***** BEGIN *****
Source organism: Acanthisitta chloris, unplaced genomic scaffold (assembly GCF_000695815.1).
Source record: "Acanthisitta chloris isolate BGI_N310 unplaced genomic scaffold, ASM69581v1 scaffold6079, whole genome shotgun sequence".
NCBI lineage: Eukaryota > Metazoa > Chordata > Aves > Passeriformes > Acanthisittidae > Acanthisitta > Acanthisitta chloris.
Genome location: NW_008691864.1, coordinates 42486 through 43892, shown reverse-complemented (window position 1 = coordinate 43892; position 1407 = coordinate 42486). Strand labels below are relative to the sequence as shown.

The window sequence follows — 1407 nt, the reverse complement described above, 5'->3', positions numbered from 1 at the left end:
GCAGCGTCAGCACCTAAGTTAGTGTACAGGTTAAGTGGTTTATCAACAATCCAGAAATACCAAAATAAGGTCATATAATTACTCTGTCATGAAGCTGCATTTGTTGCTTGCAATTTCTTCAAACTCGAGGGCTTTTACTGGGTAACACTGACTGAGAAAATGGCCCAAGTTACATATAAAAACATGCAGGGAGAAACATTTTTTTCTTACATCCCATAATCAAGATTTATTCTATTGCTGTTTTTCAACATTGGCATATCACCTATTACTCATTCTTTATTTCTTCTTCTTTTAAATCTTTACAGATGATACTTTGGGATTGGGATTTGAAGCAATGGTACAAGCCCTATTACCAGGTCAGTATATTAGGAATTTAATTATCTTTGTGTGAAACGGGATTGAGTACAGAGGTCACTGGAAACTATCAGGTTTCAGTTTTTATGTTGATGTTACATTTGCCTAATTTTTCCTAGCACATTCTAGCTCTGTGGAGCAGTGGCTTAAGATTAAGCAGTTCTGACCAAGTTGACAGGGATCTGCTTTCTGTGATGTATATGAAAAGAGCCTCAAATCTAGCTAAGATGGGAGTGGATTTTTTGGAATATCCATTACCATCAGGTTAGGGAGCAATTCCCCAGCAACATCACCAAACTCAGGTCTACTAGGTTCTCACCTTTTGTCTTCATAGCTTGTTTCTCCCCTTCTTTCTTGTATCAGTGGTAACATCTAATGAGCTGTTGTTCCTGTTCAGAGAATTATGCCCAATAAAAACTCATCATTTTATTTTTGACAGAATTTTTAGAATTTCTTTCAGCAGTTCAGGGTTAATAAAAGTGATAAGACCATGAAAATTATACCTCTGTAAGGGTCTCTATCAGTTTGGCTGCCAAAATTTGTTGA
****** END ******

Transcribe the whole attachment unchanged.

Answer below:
Source organism: Acanthisitta chloris, unplaced genomic scaffold (assembly GCF_000695815.1).
Source record: "Acanthisitta chloris isolate BGI_N310 unplaced genomic scaffold, ASM69581v1 scaffold6079, whole genome shotgun sequence".
NCBI lineage: Eukaryota > Metazoa > Chordata > Aves > Passeriformes > Acanthisittidae > Acanthisitta > Acanthisitta chloris.
Genome location: NW_008691864.1, coordinates 42486 through 43892, shown reverse-complemented (window position 1 = coordinate 43892; position 1407 = coordinate 42486). Strand labels below are relative to the sequence as shown.

The window sequence follows — 1407 nt, the reverse complement described above, 5'->3', positions numbered from 1 at the left end:
GCAGCGTCAGCACCTAAGTTAGTGTACAGGTTAAGTGGTTTATCAACAATCCAGAAATACCAAAATAAGGTCATATAATTACTCTGTCATGAAGCTGCATTTGTTGCTTGCAATTTCTTCAAACTCGAGGGCTTTTACTGGGTAACACTGACTGAGAAAATGGCCCAAGTTACATATAAAAACATGCAGGGAGAAACATTTTTTTCTTACATCCCATAATCAAGATTTATTCTATTGCTGTTTTTCAACATTGGCATATCACCTATTACTCATTCTTTATTTCTTCTTCTTTTAAATCTTTACAGATGATACTTTGGGATTGGGATTTGAAGCAATGGTACAAGCCCTATTACCAGGTCAGTATATTAGGAATTTAATTATCTTTGTGTGAAACGGGATTGAGTACAGAGGTCACTGGAAACTATCAGGTTTCAGTTTTTATGTTGATGTTACATTTGCCTAATTTTTCCTAGCACATTCTAGCTCTGTGGAGCAGTGGCTTAAGATTAAGCAGTTCTGACCAAGTTGACAGGGATCTGCTTTCTGTGATGTATATGAAAAGAGCCTCAAATCTAGCTAAGATGGGAGTGGATTTTTTGGAATATCCATTACCATCAGGTTAGGGAGCAATTCCCCAGCAACATCACCAAACTCAGGTCTACTAGGTTCTCACCTTTTGTCTTCATAGCTTGTTTCTCCCCTTCTTTCTTGTATCAGTGGTAACATCTAATGAGCTGTTGTTCCTGTTCAGAGAATTATGCCCAATAAAAACTCATCATTTTATTTTTGACAGAATTTTTAGAATTTCTTTCAGCAGTTCAGGGTTAATAAAAGTGATAAGACCATGAAAATTATACCTCTGTAAGGGTCTCTATCAGTTTGGCTGCCAAAATTTGTTGA